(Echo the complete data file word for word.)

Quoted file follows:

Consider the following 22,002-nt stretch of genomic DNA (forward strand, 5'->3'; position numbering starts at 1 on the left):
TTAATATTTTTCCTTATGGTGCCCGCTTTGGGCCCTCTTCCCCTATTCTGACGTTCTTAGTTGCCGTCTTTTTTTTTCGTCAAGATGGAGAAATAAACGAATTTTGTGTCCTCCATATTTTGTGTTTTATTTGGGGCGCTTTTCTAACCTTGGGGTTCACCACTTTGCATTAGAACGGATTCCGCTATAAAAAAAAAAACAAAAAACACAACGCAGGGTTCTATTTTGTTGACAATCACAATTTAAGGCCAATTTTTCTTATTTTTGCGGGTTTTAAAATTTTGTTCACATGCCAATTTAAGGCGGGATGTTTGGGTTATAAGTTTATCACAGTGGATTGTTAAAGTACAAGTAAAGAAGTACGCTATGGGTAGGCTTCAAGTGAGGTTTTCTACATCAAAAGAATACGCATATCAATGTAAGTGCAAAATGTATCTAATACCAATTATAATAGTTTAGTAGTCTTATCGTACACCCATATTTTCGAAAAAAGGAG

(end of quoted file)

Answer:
Consider the following 22,002-nt stretch of genomic DNA (forward strand, 5'->3'; position numbering starts at 1 on the left):
TTAATATTTTTCCTTATGGTGCCCGCTTTGGGCCCTCTTCCCCTATTCTGACGTTCTTAGTTGCCGTCTTTTTTTTTCGTCAAGATGGAGAAATAAACGAATTTTGTGTCCTCCATATTTTGTGTTTTATTTGGGGCGCTTTTCTAACCTTGGGGTTCACCACTTTGCATTAGAACGGATTCCGCTATAAAAAAAAAAACAAAAAACACAACGCAGGGTTCTATTTTGTTGACAATCACAATTTAAGGCCAATTTTTCTTATTTTTGCGGGTTTTAAAATTTTGTTCACATGCCAATTTAAGGCGGGATGTTTGGGTTATAAGTTTATCACAGTGGATTGTTAAAGTACAAGTAAAGAAGTACGCTATGGGTAGGCTTCAAGTGAGGTTTTCTACATCAAAAGAATACGCATATCAATGTAAGTGCAAAATGTATCTAATACCAATTATAATAGTTTAGTAGTCTTATCGTACACCCATATTTTCGAAAAAAGGAG